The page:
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What is generally used to store persistent data in online games - browser games/facebook apps, in particular?

I have used MySQL in web development before - but I've read that it's not very scalable, especially if many transactions are happening constantly (which is what will happen inside of a game).

I'm writing the back end in Node.js using Heroku, so it would be really nice if there were a Node package to go with it.

Any insight would be much appreciated.

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There isn't much to be said here that isn't already found here (gamedev.stackexchange.com/questions/2282/…) except that web developers tend more towards standalone databases. –  Kylotan Jan 3 '13 at 19:18
    
@Kylotan It seems like the author of that top answer was leaning towards NoSQL, but MySQL is still the way to go –  funseiki Jan 3 '13 at 19:31
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It's not just the top answer there that you need to look at. Basically game developers use a variety of technologies depending largely on personal preference and experience. MySQL is perfectly good, as are other RDBMSs, or NoSQL systems like Mongo. –  Kylotan Jan 3 '13 at 21:00
    
It really depends what you're doing. Depending on how your game operates, it's unlikely that you're going to want to save data into the database very often. If you have real-time game data, they're probably going to be at least initially in ram in a custom-written server process. Longer term data don't need to be saved so often (not every 1s, certainly) –  MarkR Jan 3 '13 at 22:48
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@funseiki - there's no clear choice here as it depends on several things: your development team's preferences and experience, the type of data you want to store, how often you're storing, write:read ratio, how often you expect to change the schema, whether you need external access from other processes or not, etc. The game specific parts are minimal really. If you really don't know, just start out with MySQL because your familiarity will help. –  Kylotan Jan 4 '13 at 4:15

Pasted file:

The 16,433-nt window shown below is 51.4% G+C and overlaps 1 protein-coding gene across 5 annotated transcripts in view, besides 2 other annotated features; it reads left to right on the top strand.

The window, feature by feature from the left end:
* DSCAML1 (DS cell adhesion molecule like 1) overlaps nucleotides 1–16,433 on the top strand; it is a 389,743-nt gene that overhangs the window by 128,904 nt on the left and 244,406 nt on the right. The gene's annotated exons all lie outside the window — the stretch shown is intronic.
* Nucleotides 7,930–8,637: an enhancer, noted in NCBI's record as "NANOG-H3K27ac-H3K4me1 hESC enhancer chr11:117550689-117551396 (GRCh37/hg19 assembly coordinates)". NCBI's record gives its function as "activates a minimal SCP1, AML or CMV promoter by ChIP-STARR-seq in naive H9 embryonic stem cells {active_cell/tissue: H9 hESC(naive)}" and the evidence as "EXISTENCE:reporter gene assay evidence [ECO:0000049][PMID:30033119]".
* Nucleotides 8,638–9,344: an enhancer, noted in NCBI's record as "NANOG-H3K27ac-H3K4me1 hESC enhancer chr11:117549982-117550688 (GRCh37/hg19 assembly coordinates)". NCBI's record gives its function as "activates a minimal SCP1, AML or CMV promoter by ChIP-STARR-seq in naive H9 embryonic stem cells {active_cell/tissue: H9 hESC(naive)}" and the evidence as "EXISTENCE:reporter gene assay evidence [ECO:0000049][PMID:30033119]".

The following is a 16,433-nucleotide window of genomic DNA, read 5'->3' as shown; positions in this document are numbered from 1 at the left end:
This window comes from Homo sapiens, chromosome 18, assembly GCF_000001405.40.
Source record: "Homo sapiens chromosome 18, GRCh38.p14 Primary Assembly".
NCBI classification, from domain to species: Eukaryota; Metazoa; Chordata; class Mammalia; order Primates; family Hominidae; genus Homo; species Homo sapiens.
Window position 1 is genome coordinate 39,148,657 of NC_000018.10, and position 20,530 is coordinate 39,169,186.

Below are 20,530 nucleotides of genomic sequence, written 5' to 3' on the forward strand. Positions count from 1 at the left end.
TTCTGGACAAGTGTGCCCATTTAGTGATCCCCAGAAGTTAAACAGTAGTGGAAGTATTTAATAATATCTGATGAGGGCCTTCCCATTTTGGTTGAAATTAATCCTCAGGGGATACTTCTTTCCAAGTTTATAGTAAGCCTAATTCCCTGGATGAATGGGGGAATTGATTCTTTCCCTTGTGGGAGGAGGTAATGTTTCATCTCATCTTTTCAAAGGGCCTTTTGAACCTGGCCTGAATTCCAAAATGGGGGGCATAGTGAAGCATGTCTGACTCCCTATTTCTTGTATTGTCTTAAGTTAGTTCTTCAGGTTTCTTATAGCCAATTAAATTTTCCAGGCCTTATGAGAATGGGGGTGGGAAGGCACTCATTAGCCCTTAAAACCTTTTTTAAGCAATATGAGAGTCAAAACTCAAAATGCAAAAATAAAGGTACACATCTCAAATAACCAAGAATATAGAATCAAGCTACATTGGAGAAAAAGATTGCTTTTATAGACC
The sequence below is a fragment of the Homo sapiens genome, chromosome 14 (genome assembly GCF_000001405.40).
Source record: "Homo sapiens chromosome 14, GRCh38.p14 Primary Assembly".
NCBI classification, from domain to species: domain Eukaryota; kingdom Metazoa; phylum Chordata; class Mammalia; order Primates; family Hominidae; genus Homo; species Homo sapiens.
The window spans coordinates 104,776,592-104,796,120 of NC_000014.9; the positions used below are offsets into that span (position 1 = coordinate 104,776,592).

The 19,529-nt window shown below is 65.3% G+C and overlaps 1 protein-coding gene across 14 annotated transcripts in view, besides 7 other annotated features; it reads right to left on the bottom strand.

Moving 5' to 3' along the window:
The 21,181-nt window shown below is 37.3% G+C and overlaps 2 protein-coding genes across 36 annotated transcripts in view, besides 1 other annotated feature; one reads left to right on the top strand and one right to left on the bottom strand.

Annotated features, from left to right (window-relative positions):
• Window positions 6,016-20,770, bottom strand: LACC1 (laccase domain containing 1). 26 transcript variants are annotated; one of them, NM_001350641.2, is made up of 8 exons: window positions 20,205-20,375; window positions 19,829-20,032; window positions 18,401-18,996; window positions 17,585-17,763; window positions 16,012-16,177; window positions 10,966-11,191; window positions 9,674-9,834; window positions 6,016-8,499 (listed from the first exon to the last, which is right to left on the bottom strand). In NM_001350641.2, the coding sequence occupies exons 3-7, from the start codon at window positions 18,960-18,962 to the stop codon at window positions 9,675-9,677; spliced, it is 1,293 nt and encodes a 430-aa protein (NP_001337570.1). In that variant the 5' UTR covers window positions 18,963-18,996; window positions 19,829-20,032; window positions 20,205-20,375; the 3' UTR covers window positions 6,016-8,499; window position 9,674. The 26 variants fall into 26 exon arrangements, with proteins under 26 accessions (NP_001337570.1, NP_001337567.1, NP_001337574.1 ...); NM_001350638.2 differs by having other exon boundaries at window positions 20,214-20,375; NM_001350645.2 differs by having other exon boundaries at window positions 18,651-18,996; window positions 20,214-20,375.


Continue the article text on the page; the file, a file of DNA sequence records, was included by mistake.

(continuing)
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3 Answers

You can find one nodejs mysql pack here https://github.com/sidorares/nodejs-mysql-native To scale you can use shards, partitioning, replication (with read only instance), try adding some cache layer like memcached ... (not game specific - there is an article from facebook showing how they scaled mysql) The database choice heavily depends on your data modeling. If you need to scale at high rates, consider using some kind of nosql database (in games, some key value based db like redis can help you a lot - it also integrates nicely with nodejs http://redis.io/clients)

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I've never used memcached before - but I hear that redis+mysql would also work. I think I'll start with the mysql pack with node and go from there. Thanks for the links. –  funseiki Jan 3 '13 at 19:48
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This advice is probably not helpful. People shouldn't be encouraged to use partitioning, replication, and especially not shards. Also the caching you mention only works with mostly-read-the-same-unchanging-data workloads, e.g. Wikipedia. –  MarkR Jan 3 '13 at 22:46
    
Why not ? These are the tools that help scaling relational database. The part of cache is obvious correctly, all caches helps only if the operations are mostly read. (as most application are) –  Tpastor Jan 4 '13 at 16:03
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If you want to persist the data with the user you can use localStorage. It's pretty simple to use

windows.localStorage['myvar'] = 'some data';

There are two downsides tho.

  1. Almost all browsers limit you to 5m of data
  2. You can only store strings which means you will need to stringify any objects you want to store.
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I want the data to persist on the server, not locally. E.g. A player's username or experience points –  funseiki Jan 3 '13 at 18:52
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Well, the load of the DataBase depends a lot of what kind of game you want to develop, in some cases MySQL or Postgres will do, but assuming the worst case MongoDB is a very good solution, plays nice with Node.js, scales horizontally, and has useful features for VideoGames as geospatial indexes.

Take a look at the use cases.

PD: I have seen blogs posts about Heroku + Node.js + MongoDB.

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What is the worst case and how will MongoDB do it better? –  funseiki Jan 4 '13 at 2:05
    
The worst case is a game with high number of small reads and writes, MongoDB is designed with that in mind, you don't need to batch any query (See uses cases), plus is efficient storing heavily structured hierarchical data which is very common in complex games. –  Oliver Jan 7 '13 at 20:20
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